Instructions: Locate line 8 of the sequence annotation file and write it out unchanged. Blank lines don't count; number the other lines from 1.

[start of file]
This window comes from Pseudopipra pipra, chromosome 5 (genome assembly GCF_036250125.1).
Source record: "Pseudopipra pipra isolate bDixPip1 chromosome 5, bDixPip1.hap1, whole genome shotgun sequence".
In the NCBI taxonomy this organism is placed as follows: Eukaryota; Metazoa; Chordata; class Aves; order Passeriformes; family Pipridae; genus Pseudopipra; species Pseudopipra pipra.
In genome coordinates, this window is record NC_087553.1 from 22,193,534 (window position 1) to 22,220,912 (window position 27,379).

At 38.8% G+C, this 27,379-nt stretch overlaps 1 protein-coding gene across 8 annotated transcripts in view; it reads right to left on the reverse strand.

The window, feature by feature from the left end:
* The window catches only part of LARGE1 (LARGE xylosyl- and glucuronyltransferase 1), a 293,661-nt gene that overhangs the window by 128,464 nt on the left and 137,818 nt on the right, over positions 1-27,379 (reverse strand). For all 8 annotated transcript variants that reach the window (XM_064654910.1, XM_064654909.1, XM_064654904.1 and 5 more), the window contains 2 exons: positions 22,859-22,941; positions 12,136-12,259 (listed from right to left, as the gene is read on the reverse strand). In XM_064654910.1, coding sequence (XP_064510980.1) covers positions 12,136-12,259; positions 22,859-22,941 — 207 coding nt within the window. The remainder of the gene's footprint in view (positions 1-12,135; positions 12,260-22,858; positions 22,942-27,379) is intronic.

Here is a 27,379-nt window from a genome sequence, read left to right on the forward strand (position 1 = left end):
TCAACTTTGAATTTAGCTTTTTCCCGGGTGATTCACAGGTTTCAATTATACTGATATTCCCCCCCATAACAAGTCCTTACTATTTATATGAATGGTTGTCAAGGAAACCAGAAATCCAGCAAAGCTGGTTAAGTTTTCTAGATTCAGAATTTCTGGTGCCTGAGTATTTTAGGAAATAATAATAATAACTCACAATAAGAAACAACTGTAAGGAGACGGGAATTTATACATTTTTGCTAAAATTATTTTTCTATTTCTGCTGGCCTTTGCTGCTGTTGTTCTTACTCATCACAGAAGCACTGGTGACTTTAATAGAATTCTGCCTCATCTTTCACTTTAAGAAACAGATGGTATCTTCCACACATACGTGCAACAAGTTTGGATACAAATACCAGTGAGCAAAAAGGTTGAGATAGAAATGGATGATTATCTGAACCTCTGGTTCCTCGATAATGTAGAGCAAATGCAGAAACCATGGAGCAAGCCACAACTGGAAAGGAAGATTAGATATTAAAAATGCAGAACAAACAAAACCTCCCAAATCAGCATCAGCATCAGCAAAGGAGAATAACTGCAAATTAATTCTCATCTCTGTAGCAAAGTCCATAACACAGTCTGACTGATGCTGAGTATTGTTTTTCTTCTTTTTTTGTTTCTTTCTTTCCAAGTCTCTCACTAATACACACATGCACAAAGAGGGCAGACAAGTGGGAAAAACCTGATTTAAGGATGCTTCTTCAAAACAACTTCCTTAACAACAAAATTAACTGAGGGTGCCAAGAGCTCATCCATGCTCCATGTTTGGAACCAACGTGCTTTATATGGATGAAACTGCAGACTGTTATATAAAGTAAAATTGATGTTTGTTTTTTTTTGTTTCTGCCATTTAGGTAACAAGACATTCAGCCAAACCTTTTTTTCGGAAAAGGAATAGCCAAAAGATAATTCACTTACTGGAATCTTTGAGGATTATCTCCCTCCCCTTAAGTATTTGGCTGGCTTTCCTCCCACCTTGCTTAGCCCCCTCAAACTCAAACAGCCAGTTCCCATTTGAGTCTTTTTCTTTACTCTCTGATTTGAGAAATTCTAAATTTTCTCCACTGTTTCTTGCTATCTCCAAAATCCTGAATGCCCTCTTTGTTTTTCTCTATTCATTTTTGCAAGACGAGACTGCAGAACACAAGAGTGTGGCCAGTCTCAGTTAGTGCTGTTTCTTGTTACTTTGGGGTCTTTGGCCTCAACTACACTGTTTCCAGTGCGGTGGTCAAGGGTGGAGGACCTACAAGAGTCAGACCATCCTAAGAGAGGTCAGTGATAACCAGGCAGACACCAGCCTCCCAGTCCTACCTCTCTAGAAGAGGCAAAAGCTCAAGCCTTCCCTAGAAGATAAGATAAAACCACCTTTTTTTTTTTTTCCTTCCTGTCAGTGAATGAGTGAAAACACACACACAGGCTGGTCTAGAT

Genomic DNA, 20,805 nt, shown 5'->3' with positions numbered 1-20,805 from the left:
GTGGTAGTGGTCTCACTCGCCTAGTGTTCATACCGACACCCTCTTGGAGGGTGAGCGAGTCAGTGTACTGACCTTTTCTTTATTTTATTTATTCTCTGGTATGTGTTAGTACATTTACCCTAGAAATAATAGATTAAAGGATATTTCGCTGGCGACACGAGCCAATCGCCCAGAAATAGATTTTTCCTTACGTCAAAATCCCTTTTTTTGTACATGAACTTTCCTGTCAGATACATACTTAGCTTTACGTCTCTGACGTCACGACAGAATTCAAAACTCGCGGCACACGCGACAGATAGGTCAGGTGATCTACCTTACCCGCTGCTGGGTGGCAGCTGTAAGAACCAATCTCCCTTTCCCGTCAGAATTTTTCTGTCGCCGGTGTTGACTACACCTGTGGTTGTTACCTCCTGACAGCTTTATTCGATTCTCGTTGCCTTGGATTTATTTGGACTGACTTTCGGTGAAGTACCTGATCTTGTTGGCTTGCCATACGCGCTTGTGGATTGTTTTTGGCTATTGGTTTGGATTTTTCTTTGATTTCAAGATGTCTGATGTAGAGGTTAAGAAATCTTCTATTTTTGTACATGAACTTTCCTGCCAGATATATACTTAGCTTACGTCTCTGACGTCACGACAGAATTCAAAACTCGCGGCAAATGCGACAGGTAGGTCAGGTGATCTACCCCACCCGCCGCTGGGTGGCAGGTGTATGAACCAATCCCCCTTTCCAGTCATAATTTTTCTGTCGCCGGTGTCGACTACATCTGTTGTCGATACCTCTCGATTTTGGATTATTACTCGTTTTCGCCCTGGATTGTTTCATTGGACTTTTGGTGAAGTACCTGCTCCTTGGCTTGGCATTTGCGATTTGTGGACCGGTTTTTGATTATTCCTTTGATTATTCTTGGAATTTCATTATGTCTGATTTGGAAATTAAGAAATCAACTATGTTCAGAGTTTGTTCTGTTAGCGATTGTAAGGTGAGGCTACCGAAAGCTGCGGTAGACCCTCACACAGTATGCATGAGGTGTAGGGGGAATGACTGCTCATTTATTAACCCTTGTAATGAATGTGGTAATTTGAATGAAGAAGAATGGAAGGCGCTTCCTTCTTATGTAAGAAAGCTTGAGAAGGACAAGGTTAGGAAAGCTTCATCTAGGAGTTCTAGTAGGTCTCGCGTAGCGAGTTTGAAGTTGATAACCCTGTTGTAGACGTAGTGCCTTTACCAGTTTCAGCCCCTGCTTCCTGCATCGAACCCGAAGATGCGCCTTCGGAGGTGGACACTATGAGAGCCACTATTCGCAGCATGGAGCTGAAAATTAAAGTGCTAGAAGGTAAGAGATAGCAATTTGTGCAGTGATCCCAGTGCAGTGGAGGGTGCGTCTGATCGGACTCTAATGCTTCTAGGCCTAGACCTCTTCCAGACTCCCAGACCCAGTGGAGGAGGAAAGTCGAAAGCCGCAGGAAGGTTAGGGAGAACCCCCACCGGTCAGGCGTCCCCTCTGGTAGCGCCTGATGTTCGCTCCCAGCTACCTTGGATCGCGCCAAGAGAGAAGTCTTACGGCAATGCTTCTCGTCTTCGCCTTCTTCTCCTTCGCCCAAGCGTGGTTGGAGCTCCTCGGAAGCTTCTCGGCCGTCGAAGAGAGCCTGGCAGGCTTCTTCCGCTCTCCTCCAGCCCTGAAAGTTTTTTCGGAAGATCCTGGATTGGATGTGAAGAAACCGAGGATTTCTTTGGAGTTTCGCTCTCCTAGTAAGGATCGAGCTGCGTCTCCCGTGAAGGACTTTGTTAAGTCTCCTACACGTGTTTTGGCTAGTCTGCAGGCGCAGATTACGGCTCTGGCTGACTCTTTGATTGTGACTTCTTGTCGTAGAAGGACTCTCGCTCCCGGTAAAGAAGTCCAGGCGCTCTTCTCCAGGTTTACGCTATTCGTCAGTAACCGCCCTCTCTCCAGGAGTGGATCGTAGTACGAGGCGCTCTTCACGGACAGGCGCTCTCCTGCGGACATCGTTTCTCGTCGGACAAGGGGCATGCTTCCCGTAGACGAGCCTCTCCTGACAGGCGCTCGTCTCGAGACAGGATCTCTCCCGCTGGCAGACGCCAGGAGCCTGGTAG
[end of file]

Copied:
Here is a 27,379-nt window from a genome sequence, read left to right on the forward strand (position 1 = left end):